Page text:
Josh: Mine’s about a theme that I think is particularly timely, it’s about the value of controversy, and the value of promoting a culture of healthy controversy.
BlogDH: Favorite campus-wide controversy of 2013-14?
Josh: I’m not sure I should answer that one…
Where does your speech fall on the cheesy vs. edgy spectrum?
Josh: The two things that I was told about writing a commencement speech were that it should be primarily about your own experience and academic in nature, and I did neither of those two things. Since it’s a speech about controversy, I think it’s maybe a little edgier than what’s typical of a commencement speech, but I think it has universal themes that people can still relate to.
Caroline: I think more specific ideas are really what make it less cheesy, because you’re not just relying on clichés. So many people I think rely on this idea that Commencement means “a beginning and not an end,” and it’s true, “to commence” means to start something, but I think that’s been used a lot.
Favorite moment from four years at Brown?
Josh: Probably the first tour that I gave, spring of freshman year. It was the first kind of nice Friday that year, there were 1,500 [Ed. Josh only measures things in increments of 1,500] people out on the Main Green, and it was a huge tour group. I brought them out, and everybody was juggling and studying and playing Frisbee and doing what we do on the Main Green in spring, and as soon as I brought the tour group up, everybody on the Main Green stood up and started applauding for this tour group, 1,500 people applauding for this random tour group on my first tour. And I remember thinking to myself that if you can’t fall in love with Brown in that moment, then you can’t fall in love with Brown.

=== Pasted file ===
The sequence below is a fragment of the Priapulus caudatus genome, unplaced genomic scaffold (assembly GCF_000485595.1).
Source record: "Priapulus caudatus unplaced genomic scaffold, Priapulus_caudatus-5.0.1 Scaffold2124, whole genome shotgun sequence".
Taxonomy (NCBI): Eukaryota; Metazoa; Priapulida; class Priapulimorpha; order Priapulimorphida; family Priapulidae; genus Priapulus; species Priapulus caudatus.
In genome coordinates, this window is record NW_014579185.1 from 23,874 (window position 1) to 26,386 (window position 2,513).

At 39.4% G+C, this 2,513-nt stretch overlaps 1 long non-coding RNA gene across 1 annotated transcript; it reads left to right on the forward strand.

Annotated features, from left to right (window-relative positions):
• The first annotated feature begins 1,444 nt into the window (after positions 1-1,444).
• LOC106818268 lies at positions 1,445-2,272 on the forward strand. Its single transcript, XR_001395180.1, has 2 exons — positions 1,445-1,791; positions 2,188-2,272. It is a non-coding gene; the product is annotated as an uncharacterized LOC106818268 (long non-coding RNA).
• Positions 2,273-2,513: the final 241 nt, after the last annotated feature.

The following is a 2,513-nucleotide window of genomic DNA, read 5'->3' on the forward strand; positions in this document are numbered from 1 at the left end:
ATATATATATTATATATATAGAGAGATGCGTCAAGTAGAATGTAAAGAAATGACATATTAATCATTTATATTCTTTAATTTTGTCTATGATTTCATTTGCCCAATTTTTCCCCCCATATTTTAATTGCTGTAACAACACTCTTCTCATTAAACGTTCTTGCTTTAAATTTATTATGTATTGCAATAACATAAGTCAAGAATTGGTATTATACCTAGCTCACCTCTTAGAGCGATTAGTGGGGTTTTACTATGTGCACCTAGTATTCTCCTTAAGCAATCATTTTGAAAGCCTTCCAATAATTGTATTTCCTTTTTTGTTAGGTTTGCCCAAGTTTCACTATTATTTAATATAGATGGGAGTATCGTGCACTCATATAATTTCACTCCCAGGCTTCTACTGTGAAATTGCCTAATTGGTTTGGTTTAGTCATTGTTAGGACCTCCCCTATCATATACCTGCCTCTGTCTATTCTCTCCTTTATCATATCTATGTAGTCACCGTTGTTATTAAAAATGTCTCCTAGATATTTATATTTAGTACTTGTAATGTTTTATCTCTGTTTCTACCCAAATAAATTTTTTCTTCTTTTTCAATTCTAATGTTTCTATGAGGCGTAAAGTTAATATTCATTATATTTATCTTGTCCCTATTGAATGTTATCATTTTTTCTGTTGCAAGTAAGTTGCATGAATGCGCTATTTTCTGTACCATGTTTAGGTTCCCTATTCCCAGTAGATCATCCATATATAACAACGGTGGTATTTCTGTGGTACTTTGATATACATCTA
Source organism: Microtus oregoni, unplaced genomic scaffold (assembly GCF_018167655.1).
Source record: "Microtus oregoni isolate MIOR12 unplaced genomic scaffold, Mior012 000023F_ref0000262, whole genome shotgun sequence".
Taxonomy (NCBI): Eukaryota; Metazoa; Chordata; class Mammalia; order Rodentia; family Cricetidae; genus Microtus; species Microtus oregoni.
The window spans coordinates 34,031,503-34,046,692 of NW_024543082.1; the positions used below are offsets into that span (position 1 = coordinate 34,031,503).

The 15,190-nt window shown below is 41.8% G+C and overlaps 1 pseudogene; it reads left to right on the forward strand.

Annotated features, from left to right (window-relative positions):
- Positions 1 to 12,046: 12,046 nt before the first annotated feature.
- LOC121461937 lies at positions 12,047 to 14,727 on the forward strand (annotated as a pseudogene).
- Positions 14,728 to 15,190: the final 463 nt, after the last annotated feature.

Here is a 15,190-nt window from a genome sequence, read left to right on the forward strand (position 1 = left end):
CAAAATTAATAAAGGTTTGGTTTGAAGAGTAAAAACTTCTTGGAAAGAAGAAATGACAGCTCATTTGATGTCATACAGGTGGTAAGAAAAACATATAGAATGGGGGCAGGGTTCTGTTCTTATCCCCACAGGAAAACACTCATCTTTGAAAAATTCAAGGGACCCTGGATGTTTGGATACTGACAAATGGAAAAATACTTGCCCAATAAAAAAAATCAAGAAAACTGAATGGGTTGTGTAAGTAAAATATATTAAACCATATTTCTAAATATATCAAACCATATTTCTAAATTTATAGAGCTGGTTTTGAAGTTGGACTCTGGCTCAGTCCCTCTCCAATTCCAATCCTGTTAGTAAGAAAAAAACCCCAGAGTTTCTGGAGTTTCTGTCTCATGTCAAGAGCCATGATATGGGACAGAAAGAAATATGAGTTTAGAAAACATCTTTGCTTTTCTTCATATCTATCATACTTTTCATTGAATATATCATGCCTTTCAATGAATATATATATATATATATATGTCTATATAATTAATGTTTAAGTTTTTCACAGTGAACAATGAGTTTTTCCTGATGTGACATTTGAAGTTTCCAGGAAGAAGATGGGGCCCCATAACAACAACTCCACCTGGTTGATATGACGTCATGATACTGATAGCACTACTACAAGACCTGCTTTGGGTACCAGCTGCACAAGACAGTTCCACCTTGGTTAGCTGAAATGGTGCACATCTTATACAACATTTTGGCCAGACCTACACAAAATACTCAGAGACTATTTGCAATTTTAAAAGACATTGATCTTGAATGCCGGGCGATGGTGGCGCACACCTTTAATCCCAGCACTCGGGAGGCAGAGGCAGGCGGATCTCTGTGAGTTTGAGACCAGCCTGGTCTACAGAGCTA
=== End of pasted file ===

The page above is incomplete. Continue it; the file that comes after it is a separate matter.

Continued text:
Caroline: It’s funny, I was asked this same question in the Brown’s Finest Pageant, but I mean, to be honest, in a way, doing the Brown’s Finest Pageant was a great moment, because I got to do this wacky experience with a lot of my fellow seniors, most of whom I knew but not very well, and we just sort of shared different sides of ourselves with no inhibitions.
Any favorite speeches?
Josh: The speech that made me want to be a speechwriter was Abraham Lincoln’s Second Inaugural. It was a situation where there was so much turmoil in the country and everyone was looking to this one speech to bring them together, and in an incredibly short speech he was able to speak so powerfully and so poetically, that it got across just the message that people needed to hear. Nothing less and nothing more.
BlogDH: That’s too bad, the Blog staff was hoping you would say Tina Fey’s inspirational speech from the gymnasium in Mean Girls.
Josh: Yeah, or Ruth Simmons’s speech from freshman orientation.
Worst-case Commencement speech nightmare scenario?
Caroline: A friend of mine who does improv was talking to me about being nervous in front of people, and she was like, “I was always thinking about ‘what’s the worst thing that could happen,’ and it would probably be saying some sort of racial slur, which you’re not gonna do.” So I think I’m gonna be okay. Otherwise, I’d say just tripping.
Josh: That’s what I was gonna say. I don’t wanna get up and fall off of the dais.
Plans for 2014-2015?
Josh: I work and will continue working as communications director for Brett Smiley, who’s running for Mayor of Providence.
Caroline: I’m going to New York. I’m currently interviewing for different editorial positions at media outlets, primarily on the arts and culture side.
That’s all for now. If you come across either of these cats between now and next month, wish them luck!